During sleep, the body’s energy is allocated to cellular repair, immune functions, neuronal plasticity of the brain, and memory consolidation. The need of sleep is individual and differs during the lifespan. For adults, the recommended sleep duration is 7 to 9 hours. Insufficient sleep, sleep-disordered breathing, insomnia or disruptions in the sleep-wake rhythm can lead to excessive daytime tiredness. Acute effects of poor sleep include difficulties in cognitive tasks, increased need for energy, increased cellular stress, as well as lower heart rate and body temperature. Long-term sleep disturbances both precede and co-occur with chronic diseases, such as cardiovascular diseases, cancer and dementia. Furthermore, an increased mortality risk is observed in individuals with short or long sleep duration.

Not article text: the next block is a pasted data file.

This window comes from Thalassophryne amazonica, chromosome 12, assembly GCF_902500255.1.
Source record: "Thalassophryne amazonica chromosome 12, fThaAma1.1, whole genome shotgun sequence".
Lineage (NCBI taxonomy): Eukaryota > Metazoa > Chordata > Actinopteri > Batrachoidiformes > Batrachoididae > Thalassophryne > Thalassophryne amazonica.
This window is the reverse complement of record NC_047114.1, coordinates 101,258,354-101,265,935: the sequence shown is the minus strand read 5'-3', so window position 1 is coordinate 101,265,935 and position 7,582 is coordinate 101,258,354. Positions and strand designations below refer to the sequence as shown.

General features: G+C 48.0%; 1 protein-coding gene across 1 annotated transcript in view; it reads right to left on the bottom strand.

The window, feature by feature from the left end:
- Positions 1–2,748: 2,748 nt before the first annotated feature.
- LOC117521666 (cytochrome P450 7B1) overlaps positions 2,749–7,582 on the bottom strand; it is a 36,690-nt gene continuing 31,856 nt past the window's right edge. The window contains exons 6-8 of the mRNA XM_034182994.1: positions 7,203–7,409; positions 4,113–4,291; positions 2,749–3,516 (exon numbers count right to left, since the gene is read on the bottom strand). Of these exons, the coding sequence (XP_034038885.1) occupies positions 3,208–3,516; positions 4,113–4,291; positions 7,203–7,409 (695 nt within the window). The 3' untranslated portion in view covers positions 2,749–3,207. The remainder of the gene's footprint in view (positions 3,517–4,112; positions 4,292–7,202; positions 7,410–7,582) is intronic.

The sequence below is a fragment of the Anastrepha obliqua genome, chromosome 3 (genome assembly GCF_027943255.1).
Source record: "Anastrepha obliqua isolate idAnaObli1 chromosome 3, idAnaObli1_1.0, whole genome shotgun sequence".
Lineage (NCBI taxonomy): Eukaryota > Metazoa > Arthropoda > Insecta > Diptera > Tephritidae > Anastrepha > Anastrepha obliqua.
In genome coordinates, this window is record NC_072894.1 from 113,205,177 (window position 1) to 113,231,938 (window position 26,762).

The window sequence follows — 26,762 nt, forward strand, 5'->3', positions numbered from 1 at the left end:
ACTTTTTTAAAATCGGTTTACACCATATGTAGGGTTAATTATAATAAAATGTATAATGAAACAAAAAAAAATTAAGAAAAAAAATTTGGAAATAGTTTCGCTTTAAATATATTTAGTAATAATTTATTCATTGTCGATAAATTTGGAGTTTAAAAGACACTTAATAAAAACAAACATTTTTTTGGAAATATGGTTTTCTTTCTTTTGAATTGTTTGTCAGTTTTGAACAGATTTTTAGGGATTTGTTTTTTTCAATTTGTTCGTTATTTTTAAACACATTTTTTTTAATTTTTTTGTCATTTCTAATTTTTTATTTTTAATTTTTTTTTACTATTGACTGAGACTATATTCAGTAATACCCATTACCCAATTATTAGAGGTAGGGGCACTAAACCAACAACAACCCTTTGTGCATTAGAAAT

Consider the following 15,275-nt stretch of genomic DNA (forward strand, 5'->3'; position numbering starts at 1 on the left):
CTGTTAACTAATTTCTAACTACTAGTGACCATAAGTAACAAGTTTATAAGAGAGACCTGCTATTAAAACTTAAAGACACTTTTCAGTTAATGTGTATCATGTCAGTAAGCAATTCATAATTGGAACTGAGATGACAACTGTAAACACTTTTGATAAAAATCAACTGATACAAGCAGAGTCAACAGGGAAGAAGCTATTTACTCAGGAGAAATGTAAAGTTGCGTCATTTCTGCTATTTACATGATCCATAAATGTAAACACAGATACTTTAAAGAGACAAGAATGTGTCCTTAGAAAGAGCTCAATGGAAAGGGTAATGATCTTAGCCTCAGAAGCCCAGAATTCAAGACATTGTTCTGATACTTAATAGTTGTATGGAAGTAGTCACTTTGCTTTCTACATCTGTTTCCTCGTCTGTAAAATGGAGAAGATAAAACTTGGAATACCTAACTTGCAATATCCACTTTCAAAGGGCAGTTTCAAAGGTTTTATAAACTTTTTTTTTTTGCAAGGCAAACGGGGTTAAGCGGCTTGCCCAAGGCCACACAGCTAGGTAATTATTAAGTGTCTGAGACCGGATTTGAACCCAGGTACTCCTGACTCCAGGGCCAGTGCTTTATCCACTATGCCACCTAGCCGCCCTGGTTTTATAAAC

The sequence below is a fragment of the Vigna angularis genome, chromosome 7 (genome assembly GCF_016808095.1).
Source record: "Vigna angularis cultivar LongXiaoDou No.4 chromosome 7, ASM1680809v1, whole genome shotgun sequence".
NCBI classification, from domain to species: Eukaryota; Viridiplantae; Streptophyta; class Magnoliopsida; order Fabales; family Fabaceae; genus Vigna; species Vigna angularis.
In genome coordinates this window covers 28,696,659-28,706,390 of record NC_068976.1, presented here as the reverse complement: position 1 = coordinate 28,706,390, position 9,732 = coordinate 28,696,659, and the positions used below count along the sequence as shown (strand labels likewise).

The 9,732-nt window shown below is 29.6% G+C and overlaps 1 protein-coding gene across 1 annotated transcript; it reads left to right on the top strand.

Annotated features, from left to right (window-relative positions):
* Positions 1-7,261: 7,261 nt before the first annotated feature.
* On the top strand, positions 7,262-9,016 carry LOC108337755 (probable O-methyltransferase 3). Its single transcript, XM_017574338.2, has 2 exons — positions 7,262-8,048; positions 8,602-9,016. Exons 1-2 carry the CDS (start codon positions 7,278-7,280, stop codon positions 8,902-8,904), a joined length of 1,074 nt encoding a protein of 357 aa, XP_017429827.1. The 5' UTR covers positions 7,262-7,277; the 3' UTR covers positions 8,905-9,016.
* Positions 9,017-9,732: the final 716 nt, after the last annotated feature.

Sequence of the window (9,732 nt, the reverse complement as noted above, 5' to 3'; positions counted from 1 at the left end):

The underlying factors regarding the association between sleep duration and an increased risk of lung cancer concern low-grade inflammation and disruptions in melatonin secretion. These factors contribute to the pathogenesis of cancer and acceleration of tumour growth. Low-grade inflammation is associated with sleep duration and zinc and copper levels, which contribute to pro-oxidative processes and thereby may increase the risk of cardiovascular diseases and cancer. An association between sleep disturbances and dementia may result from structural changes in the brain, low-grade inflammation, and disruptions of neurogenesis.